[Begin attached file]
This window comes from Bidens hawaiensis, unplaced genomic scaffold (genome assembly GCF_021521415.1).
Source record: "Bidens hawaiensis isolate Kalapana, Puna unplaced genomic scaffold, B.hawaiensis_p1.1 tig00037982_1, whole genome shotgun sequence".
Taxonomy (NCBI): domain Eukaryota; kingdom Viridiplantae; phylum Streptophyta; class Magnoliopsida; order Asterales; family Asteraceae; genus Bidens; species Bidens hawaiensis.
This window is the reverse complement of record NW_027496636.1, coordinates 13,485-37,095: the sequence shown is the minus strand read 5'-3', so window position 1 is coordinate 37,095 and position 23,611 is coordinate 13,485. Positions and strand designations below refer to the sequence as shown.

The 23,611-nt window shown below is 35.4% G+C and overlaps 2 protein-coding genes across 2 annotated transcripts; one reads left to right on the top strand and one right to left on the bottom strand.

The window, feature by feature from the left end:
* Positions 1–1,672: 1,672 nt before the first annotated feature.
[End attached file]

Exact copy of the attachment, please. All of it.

This window comes from Bidens hawaiensis, unplaced genomic scaffold (genome assembly GCF_021521415.1).
Source record: "Bidens hawaiensis isolate Kalapana, Puna unplaced genomic scaffold, B.hawaiensis_p1.1 tig00037982_1, whole genome shotgun sequence".
Taxonomy (NCBI): domain Eukaryota; kingdom Viridiplantae; phylum Streptophyta; class Magnoliopsida; order Asterales; family Asteraceae; genus Bidens; species Bidens hawaiensis.
This window is the reverse complement of record NW_027496636.1, coordinates 13,485-37,095: the sequence shown is the minus strand read 5'-3', so window position 1 is coordinate 37,095 and position 23,611 is coordinate 13,485. Positions and strand designations below refer to the sequence as shown.

The 23,611-nt window shown below is 35.4% G+C and overlaps 2 protein-coding genes across 2 annotated transcripts; one reads left to right on the top strand and one right to left on the bottom strand.

The window, feature by feature from the left end:
* Positions 1–1,672: 1,672 nt before the first annotated feature.